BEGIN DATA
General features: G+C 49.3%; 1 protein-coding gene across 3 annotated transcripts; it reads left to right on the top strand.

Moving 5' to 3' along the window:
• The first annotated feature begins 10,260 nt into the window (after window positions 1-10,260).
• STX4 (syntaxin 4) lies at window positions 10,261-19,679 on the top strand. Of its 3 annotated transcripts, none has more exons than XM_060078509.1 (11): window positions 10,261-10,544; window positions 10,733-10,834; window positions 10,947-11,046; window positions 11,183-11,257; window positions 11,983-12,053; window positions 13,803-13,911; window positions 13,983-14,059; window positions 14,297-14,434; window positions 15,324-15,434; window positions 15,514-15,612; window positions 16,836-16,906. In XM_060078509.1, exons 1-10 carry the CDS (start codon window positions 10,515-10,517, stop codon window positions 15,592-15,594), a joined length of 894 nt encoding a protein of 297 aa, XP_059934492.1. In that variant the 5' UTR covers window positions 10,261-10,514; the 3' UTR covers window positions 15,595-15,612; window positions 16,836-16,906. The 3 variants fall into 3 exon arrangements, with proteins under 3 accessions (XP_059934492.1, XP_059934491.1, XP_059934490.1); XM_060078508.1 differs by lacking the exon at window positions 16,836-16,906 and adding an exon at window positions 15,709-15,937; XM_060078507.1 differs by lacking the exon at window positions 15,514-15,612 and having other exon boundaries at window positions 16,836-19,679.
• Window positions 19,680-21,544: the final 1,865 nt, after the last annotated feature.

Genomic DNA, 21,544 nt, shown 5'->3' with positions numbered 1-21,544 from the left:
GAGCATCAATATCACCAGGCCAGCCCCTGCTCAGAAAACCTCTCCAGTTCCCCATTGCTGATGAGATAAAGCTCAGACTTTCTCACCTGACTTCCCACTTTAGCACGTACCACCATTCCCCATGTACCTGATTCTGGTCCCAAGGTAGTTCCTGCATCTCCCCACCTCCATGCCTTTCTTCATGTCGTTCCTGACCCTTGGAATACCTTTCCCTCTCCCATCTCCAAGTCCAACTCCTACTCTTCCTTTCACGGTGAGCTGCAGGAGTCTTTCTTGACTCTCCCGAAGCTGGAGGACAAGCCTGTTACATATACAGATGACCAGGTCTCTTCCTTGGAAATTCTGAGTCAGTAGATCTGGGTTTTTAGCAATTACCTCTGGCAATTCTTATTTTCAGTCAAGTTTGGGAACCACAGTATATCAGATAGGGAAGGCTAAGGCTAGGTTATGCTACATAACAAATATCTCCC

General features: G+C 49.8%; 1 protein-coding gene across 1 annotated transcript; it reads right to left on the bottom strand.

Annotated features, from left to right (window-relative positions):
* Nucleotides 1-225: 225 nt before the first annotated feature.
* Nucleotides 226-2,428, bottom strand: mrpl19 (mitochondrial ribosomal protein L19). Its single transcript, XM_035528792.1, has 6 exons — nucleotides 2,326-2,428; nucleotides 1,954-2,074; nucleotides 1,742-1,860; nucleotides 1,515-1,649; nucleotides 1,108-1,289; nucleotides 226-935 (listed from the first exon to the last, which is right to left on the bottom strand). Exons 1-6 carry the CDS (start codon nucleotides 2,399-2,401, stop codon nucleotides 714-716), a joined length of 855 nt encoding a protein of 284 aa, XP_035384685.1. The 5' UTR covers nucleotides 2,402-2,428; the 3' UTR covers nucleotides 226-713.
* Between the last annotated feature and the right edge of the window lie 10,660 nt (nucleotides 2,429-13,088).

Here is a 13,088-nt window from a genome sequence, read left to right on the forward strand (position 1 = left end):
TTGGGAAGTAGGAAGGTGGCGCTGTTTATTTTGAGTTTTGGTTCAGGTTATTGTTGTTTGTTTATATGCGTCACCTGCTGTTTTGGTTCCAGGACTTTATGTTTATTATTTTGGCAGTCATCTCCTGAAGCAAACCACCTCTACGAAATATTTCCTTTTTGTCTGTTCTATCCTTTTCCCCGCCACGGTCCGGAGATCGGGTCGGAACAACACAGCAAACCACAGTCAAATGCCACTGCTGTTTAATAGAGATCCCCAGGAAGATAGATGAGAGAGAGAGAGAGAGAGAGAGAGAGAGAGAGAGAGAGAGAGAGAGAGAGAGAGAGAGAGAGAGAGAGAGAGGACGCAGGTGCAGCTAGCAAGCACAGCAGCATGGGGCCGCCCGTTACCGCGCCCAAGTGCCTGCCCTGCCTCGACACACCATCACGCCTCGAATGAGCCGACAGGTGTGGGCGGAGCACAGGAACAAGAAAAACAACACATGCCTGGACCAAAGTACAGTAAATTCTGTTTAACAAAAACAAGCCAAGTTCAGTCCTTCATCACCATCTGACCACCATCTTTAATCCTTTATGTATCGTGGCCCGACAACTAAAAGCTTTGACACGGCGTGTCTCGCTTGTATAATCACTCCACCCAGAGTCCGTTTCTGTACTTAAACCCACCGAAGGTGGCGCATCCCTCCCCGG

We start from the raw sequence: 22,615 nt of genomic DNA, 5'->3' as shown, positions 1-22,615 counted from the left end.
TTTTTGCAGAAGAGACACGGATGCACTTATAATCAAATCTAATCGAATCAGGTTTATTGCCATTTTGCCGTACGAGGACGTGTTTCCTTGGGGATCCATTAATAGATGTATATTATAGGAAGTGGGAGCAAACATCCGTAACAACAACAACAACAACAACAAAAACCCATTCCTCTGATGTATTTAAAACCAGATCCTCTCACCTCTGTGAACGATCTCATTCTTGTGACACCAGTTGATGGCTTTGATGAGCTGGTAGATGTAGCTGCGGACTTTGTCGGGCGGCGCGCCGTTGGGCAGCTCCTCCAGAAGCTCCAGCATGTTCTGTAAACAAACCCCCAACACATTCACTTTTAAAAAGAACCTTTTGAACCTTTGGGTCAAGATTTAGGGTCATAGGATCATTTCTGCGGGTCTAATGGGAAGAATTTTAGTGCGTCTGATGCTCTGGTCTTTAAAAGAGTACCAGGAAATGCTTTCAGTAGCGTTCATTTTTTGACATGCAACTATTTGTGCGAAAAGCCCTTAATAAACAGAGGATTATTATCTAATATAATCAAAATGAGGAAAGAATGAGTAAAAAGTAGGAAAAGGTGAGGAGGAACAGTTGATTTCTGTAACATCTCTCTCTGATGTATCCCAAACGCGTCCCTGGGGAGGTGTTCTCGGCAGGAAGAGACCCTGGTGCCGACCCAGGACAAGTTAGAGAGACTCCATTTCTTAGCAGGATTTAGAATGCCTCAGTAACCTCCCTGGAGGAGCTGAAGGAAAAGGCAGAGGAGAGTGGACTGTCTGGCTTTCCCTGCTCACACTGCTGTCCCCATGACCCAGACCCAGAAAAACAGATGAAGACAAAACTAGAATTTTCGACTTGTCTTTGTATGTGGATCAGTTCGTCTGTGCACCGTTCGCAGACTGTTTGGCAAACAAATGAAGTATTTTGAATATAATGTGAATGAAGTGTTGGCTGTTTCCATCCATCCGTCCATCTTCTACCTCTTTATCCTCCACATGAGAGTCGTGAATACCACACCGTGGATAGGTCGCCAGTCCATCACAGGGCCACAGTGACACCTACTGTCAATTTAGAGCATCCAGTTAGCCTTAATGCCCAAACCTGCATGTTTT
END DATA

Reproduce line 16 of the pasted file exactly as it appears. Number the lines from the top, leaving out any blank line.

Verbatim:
TTTTTGCAGAAGAGACACGGATGCACTTATAATCAAATCTAATCGAATCAGGTTTATTGCCATTTTGCCGTACGAGGACGTGTTTCCTTGGGGATCCATTAATAGATGTATATTATAGGAAGTGGGAGCAAACATCCGTAACAACAACAACAACAACAACAAAAACCCATTCCTCTGATGTATTTAAAACCAGATCCTCTCACCTCTGTGAACGATCTCATTCTTGTGACACCAGTTGATGGCTTTGATGAGCTGGTAGATGTAGCTGCGGACTTTGTCGGGCGGCGCGCCGTTGGGCAGCTCCTCCAGAAGCTCCAGCATGTTCTGTAAACAAACCCCCAACACATTCACTTTTAAAAAGAACCTTTTGAACCTTTGGGTCAAGATTTAGGGTCATAGGATCATTTCTGCGGGTCTAATGGGAAGAATTTTAGTGCGTCTGATGCTCTGGTCTTTAAAAGAGTACCAGGAAATGCTTTCAGTAGCGTTCATTTTTTGACATGCAACTATTTGTGCGAAAAGCCCTTAATAAACAGAGGATTATTATCTAATATAATCAAAATGAGGAAAGAATGAGTAAAAAGTAGGAAAAGGTGAGGAGGAACAGTTGATTTCTGTAACATCTCTCTCTGATGTATCCCAAACGCGTCCCTGGGGAGGTGTTCTCGGCAGGAAGAGACCCTGGTGCCGACCCAGGACAAGTTAGAGAGACTCCATTTCTTAGCAGGATTTAGAATGCCTCAGTAACCTCCCTGGAGGAGCTGAAGGAAAAGGCAGAGGAGAGTGGACTGTCTGGCTTTCCCTGCTCACACTGCTGTCCCCATGACCCAGACCCAGAAAAACAGATGAAGACAAAACTAGAATTTTCGACTTGTCTTTGTATGTGGATCAGTTCGTCTGTGCACCGTTCGCAGACTGTTTGGCAAACAAATGAAGTATTTTGAATATAATGTGAATGAAGTGTTGGCTGTTTCCATCCATCCGTCCATCTTCTACCTCTTTATCCTCCACATGAGAGTCGTGAATACCACACCGTGGATAGGTCGCCAGTCCATCACAGGGCCACAGTGACACCTACTGTCAATTTAGAGCATCCAGTTAGCCTTAATGCCCAAACCTGCATGTTTT